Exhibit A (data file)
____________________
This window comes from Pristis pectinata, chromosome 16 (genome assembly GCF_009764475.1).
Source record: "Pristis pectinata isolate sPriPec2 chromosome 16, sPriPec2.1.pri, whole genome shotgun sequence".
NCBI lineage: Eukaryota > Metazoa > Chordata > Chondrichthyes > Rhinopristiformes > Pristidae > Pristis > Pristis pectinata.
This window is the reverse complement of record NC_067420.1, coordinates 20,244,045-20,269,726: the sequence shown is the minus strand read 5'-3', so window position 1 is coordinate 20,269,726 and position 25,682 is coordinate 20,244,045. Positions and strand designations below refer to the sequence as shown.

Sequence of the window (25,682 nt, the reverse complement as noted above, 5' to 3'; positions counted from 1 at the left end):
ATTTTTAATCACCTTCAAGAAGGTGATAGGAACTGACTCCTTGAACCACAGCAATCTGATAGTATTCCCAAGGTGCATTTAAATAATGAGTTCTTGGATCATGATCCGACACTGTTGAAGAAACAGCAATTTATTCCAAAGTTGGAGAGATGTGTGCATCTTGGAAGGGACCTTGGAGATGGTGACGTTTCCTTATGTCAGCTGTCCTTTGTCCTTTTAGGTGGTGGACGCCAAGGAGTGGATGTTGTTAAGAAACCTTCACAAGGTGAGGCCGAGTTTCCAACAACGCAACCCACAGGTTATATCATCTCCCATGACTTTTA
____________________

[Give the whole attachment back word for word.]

This window comes from Pristis pectinata, chromosome 16 (genome assembly GCF_009764475.1).
Source record: "Pristis pectinata isolate sPriPec2 chromosome 16, sPriPec2.1.pri, whole genome shotgun sequence".
NCBI lineage: Eukaryota > Metazoa > Chordata > Chondrichthyes > Rhinopristiformes > Pristidae > Pristis > Pristis pectinata.
This window is the reverse complement of record NC_067420.1, coordinates 20,244,045-20,269,726: the sequence shown is the minus strand read 5'-3', so window position 1 is coordinate 20,269,726 and position 25,682 is coordinate 20,244,045. Positions and strand designations below refer to the sequence as shown.

Sequence of the window (25,682 nt, the reverse complement as noted above, 5' to 3'; positions counted from 1 at the left end):
ATTTTTAATCACCTTCAAGAAGGTGATAGGAACTGACTCCTTGAACCACAGCAATCTGATAGTATTCCCAAGGTGCATTTAAATAATGAGTTCTTGGATCATGATCCGACACTGTTGAAGAAACAGCAATTTATTCCAAAGTTGGAGAGATGTGTGCATCTTGGAAGGGACCTTGGAGATGGTGACGTTTCCTTATGTCAGCTGTCCTTTGTCCTTTTAGGTGGTGGACGCCAAGGAGTGGATGTTGTTAAGAAACCTTCACAAGGTGAGGCCGAGTTTCCAACAACGCAACCCACAGGTTATATCATCTCCCATGACTTTTA